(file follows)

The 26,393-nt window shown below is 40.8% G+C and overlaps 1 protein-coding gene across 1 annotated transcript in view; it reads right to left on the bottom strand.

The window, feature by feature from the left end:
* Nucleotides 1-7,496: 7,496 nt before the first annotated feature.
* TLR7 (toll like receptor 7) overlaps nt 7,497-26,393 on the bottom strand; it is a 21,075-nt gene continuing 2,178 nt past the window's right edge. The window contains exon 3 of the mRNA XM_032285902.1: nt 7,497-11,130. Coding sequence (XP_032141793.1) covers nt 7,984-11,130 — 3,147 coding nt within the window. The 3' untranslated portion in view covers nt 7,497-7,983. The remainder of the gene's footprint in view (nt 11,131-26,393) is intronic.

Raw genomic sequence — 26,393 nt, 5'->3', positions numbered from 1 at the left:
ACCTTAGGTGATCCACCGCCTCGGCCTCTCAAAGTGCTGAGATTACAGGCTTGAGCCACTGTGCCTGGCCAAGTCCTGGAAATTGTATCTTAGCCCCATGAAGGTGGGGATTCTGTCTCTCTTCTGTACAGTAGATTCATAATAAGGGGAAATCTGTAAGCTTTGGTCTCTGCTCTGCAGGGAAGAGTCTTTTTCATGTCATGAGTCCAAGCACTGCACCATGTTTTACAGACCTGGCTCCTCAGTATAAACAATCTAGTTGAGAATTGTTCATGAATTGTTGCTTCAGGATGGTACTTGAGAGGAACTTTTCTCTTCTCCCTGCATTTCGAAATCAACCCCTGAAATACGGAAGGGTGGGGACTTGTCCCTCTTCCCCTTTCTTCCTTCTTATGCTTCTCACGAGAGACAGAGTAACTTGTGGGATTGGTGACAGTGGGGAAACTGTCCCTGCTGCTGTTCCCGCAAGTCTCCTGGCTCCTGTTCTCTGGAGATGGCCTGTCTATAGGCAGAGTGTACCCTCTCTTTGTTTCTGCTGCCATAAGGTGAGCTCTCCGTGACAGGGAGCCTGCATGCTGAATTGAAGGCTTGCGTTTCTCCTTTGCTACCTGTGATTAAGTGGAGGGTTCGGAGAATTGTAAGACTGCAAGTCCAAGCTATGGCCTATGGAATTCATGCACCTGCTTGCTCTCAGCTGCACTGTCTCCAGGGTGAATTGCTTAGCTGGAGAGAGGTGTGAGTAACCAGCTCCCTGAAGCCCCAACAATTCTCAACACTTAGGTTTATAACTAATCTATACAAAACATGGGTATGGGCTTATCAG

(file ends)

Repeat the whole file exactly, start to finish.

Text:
The 26,393-nt window shown below is 40.8% G+C and overlaps 1 protein-coding gene across 1 annotated transcript in view; it reads right to left on the bottom strand.

The window, feature by feature from the left end:
* Nucleotides 1-7,496: 7,496 nt before the first annotated feature.
* TLR7 (toll like receptor 7) overlaps nt 7,497-26,393 on the bottom strand; it is a 21,075-nt gene continuing 2,178 nt past the window's right edge. The window contains exon 3 of the mRNA XM_032285902.1: nt 7,497-11,130. Coding sequence (XP_032141793.1) covers nt 7,984-11,130 — 3,147 coding nt within the window. The 3' untranslated portion in view covers nt 7,497-7,983. The remainder of the gene's footprint in view (nt 11,131-26,393) is intronic.

Raw genomic sequence — 26,393 nt, 5'->3', positions numbered from 1 at the left:
ACCTTAGGTGATCCACCGCCTCGGCCTCTCAAAGTGCTGAGATTACAGGCTTGAGCCACTGTGCCTGGCCAAGTCCTGGAAATTGTATCTTAGCCCCATGAAGGTGGGGATTCTGTCTCTCTTCTGTACAGTAGATTCATAATAAGGGGAAATCTGTAAGCTTTGGTCTCTGCTCTGCAGGGAAGAGTCTTTTTCATGTCATGAGTCCAAGCACTGCACCATGTTTTACAGACCTGGCTCCTCAGTATAAACAATCTAGTTGAGAATTGTTCATGAATTGTTGCTTCAGGATGGTACTTGAGAGGAACTTTTCTCTTCTCCCTGCATTTCGAAATCAACCCCTGAAATACGGAAGGGTGGGGACTTGTCCCTCTTCCCCTTTCTTCCTTCTTATGCTTCTCACGAGAGACAGAGTAACTTGTGGGATTGGTGACAGTGGGGAAACTGTCCCTGCTGCTGTTCCCGCAAGTCTCCTGGCTCCTGTTCTCTGGAGATGGCCTGTCTATAGGCAGAGTGTACCCTCTCTTTGTTTCTGCTGCCATAAGGTGAGCTCTCCGTGACAGGGAGCCTGCATGCTGAATTGAAGGCTTGCGTTTCTCCTTTGCTACCTGTGATTAAGTGGAGGGTTCGGAGAATTGTAAGACTGCAAGTCCAAGCTATGGCCTATGGAATTCATGCACCTGCTTGCTCTCAGCTGCACTGTCTCCAGGGTGAATTGCTTAGCTGGAGAGAGGTGTGAGTAACCAGCTCCCTGAAGCCCCAACAATTCTCAACACTTAGGTTTATAACTAATCTATACAAAACATGGGTATGGGCTTATCAG